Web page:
How to Kill Roaches and Their Eggs?

The short answer: you can’t!

At least not with insecticides.

Roach eggs are protected by a shell casing called ootheca.

The casing prevents any toxic chemicals from penetrating and reaching the eggs.

You can of course smash the eggs dead.

But that doesn’t come without issues.

For one–Gross!

Two, they are difficult to find.

And three, there’s probably many of them so this method is impractical.

If you want to exterminate cockroach eggs, your best bet is to target them right after they hatch.

Killing baby cockroaches is a multiple-step approach. 

Here, we’ll break it down for you step by step

1. Identify the Type of Cockroach You Have

The type of cockroach you have will determine where you should be placing your bait.
Here are four common household cockroaches.

  1. The German cockroach
  2. The Brown-banded cockroach
  3. The American cockroach
  4. The Oriental cockroach

And here’s how they look like:
Common Household Cockroaches

 Unsure which one you’re dealing with?

I recommend setting a sticky trap in places where cockroaches tend to hide, travel, and live.

Some ideal hiding spots are under appliances, on top of cabinets, and under your bathroom and kitchen sinks.

Sticky traps will catch anything that walks over it.

The trap will allow you to have a better look at what cockroach you have.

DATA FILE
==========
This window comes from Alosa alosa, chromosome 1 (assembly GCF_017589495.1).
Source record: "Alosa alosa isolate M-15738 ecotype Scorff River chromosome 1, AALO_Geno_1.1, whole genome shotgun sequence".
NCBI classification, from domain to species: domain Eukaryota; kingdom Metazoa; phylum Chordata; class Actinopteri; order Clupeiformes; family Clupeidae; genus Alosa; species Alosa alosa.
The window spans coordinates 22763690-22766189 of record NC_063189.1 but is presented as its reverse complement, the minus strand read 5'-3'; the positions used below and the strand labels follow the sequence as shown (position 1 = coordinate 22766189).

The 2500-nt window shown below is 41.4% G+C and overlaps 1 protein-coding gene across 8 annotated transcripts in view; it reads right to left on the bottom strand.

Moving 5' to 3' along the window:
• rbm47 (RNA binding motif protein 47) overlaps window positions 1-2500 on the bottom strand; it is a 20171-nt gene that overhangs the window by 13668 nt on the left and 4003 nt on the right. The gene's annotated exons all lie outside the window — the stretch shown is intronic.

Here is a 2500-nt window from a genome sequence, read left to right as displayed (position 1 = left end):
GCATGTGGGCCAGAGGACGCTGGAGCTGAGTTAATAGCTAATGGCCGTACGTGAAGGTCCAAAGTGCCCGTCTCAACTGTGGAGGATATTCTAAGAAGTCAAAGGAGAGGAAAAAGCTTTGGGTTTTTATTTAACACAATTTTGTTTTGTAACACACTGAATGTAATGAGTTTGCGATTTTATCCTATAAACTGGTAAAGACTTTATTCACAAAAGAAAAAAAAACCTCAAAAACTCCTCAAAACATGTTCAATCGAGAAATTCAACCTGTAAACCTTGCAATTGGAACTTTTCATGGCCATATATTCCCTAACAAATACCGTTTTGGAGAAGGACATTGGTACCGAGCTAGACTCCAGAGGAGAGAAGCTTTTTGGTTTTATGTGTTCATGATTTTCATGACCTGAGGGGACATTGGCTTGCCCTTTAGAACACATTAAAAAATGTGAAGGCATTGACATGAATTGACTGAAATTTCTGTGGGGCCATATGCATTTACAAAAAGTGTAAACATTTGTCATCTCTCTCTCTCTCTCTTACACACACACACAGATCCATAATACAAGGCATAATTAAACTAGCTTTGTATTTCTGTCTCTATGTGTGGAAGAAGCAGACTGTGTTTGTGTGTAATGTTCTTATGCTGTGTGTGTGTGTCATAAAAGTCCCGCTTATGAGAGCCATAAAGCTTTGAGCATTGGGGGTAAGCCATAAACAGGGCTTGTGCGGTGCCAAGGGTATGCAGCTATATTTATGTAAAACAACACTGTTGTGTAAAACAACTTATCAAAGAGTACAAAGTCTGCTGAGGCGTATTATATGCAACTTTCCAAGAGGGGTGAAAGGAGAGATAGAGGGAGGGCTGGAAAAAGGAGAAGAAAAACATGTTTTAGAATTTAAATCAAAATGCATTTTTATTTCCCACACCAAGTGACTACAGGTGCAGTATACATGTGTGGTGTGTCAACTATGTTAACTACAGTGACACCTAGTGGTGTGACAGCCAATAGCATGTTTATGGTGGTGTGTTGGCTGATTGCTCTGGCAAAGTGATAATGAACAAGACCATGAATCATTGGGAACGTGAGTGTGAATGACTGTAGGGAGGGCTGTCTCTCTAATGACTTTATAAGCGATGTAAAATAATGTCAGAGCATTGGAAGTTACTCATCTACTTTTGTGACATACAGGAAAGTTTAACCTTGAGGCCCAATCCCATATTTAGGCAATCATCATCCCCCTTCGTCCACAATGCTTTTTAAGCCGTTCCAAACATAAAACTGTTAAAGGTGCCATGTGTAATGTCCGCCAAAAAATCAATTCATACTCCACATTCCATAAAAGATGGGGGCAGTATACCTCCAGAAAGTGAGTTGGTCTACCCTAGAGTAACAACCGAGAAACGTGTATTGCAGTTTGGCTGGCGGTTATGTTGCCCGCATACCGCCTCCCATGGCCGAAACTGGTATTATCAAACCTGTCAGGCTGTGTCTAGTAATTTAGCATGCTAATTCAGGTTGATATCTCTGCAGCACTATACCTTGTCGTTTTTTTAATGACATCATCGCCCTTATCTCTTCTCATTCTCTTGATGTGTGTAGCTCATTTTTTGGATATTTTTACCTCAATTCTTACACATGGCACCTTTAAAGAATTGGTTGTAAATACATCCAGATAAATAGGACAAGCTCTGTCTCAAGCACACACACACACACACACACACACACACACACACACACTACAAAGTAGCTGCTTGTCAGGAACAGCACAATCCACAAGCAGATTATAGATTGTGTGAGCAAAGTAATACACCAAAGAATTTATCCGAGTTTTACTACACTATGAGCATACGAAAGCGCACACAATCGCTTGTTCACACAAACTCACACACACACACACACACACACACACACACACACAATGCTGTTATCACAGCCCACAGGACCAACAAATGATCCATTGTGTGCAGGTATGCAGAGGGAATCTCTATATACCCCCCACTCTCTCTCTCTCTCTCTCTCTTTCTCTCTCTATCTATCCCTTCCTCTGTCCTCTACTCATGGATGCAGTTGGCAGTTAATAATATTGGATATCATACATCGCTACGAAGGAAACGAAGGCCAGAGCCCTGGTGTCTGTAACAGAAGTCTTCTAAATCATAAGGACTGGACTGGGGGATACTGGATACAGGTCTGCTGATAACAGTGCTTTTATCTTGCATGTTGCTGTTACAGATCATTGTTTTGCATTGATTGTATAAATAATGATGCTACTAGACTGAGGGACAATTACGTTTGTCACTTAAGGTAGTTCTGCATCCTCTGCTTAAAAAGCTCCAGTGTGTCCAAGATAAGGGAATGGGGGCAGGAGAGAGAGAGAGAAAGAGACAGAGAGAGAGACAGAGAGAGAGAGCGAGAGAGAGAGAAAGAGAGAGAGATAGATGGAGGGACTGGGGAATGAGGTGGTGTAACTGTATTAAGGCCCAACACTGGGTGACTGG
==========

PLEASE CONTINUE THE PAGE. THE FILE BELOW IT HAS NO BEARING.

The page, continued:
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2. Find Where They Live and Travel

Some cockroaches thrive outdoors, others in warm indoor locations, still others in cold indoor places.

For this article, I will only be identifying where you can typically find indoor cockroaches.

German and American Cockroaches

German, American, and Brown Banded cockroaches are the most common household cockroach.

These cockroaches love to be in warm, damp places.

So, more often than not, you’ll find them in your kitchen and bathrooms.

They also like to hide in small crevices in between cabinets, floorboards, and under appliances.

These places give them easy access to food, warmth, and water.

Brown Banded Cockroaches

These cockroaches love to be in warm, dry places.

You typically take shelter in upper cabinets in kitchens and bathrooms and congregating near ceilings.

Also found near light fixtures, on crown molding, and electronics. 

They also like to hide in small crevices in between cabinets, floorboards, and under appliances.

These places give them easy access to food, warmth, and water.

Oriental Cockroaches

You’ll find oriental cockroaches both indoors and outdoors.

Unlike the other cockroaches, Oriental roaches like to stay in cool places (below 84 F).

Oriental cockroaches also prefer a damp environment.

As such, you can expect to find them in basements, cellars, inside service ducts, toilets, bathtubs, near pipes, and radiators.

The location of Oriental cockroaches varies per household.

But, once they’ve chosen a location, they are likely to stay.

If you saw an oriental cockroach in your basement, chances are most of them hang out in your basement.

3. Apply Gel Bait Where Roaches Live and Travel

Gel bait is one of the best ways to eliminate cockroach infestations.

This control method is highly effective because it implements tertiary kills.

Here’s what I mean.

When a cockroach ingests gel bait, they don’t die right away.

Instead, roaches return to their harbored areas where they defecate.